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1987 MK3 Supra
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Discussion Starter · #1 ·
I recently purchased a 1987 supra with an oil leak, which we located to be at the driver's side valve cover gasket. In the following weeks we are going to replace both gaskets but wanted to know if there are any preventative actions we can take to keep a leak from forming again?
 

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No. Just hand tighten the valve covers till they are good and snug. Not sure I would torque the bolts, it takes forever to reach the torque value with a thick rubber gasket, don't want to break them. Or if you do, set them to a lower torque value than what is called for and carefully work your way up.

Al
 

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Discussion Starter · #3 ·
No. Just hand tighten the valve covers till they are good and snug. Not sure I would torque the bolts, it takes forever to reach the torque value with a thick rubber gasket, don't want to break them. Or if you do, set them to a lower torque value than what is called for and carefully work your way up.

Al
Thank you
 

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90T
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I would recommend lock washers or some means of securing the bolts. The torque spec at 21 in-lbs is not much. My problem is that after a year they all back out and are loose and many are impossible to retorque without taking the intake and coils off. I have had no success with loktite. Probably because the threads are too dirty and oily.
 

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I would recommend lock washers or some means of securing the bolts. The torque spec at 21 in-lbs is not much. My problem is that after a year they all back out and are loose and many are impossible to retorque without taking the intake and coils off. I have had no success with loktite. Probably because the threads are too dirty and oily.
An additional problem is the rubber washers themselves deforming and degrading over time.
 

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That's a good point. And those washers are readily available from multiple sources. Rockauto is sellign the Felpro set of 12 for $8 right now.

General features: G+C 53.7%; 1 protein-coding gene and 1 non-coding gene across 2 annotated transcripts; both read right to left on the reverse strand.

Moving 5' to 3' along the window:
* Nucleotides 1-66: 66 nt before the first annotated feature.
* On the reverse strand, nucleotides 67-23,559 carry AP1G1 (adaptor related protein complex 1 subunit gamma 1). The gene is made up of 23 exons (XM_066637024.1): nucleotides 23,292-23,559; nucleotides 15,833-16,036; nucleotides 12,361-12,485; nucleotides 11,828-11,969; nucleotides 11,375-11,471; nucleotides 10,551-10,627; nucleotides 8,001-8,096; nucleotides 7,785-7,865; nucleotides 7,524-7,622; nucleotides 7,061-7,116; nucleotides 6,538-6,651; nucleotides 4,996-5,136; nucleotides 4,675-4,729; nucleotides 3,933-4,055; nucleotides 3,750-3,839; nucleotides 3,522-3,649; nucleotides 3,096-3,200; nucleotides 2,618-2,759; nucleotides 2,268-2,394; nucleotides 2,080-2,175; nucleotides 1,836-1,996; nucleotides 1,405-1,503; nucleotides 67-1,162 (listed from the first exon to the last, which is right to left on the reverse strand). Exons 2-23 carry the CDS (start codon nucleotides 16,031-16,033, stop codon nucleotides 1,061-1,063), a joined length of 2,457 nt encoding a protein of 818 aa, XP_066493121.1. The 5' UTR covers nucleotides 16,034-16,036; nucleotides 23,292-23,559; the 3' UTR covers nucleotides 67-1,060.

I buy 5 or 6 sets of them along with other gaskets and seals whenever Rockauto does closeouts. Think I probably have 30 or so thermostat gaskets hanging around at this point
 

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Discussion Starter · #8 ·
That's a good point. And those washers are readily available from multiple sources. Rockauto is sellign the Felpro set of 12 for $8 right now.

so would it be better to get these or the lock washers mentioned previously? I have a non turbo model, kinda forgot to mention that.
 

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90T
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You need both in my opinion. The above seals out the oil. The lock washers prevent the bolts loosening themselves over time.
 

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It's interesting that Toyota has a terrific design on the valve covers of another straight 6 that they (and everyone) should use. The flaw here is trying to squish rubber and get a torque number, right? Too easy to over/under tighten.

On my LandCruisers, the valve cover has little half circle "feet" cast into it around each bolt. When the feet touch down on the head, that's it. Torque ramps up like an F-16 on afterburner and you're done. The thickness of the available space when they touch down, puts the proper tension on the rubber valve cover gasket evenly and uniformly, and that's it. And the unmistakable change in feel probably dramatically reduces people overtorquing and messing up aluminum threads in the head. Seems like a winner to me.
 

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I just put mine back on with the Driftmotion 10mm bolts. Put some blue Permatex brand locktite on it and used a hand socket driver to tighten it down best I could (no ratchet to avoid stripping the threads in the head). Rubber on it is pretty squished out. We'll see how long that lasts. It was filthy when I was taking it apart and took me a few days of after work sessions to get it all cleaned up with towels, q-tips, and canned air. PITA cleaning the spark plug holes so I didn't dump all that crap down into the cylinder when I removed them. Completely submerged in a pool of dirty oil for cylinder 3->6.
 

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Hardcore Night Warrior
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You can do two passes using an inch pound wrench. Crush the rubber seals in the first pass using 60% of the value (if it's 21 in.lbs, use 13 in.lbs), and then the second pass use the recommended torque spec (21?). Start from the center of cam cover and then outward in a clockwise motion. Center top, center bottom, top left, top right, bottom right, bottom left. The day after driving it when the engine is cold, do another pass at recommended spec in the same sequence you started.

EDIT: Make sure the threads are clean. Wipe them down, use carb cleaner too. Squirt in the pocket, squirt the threads on the fastener too.
 
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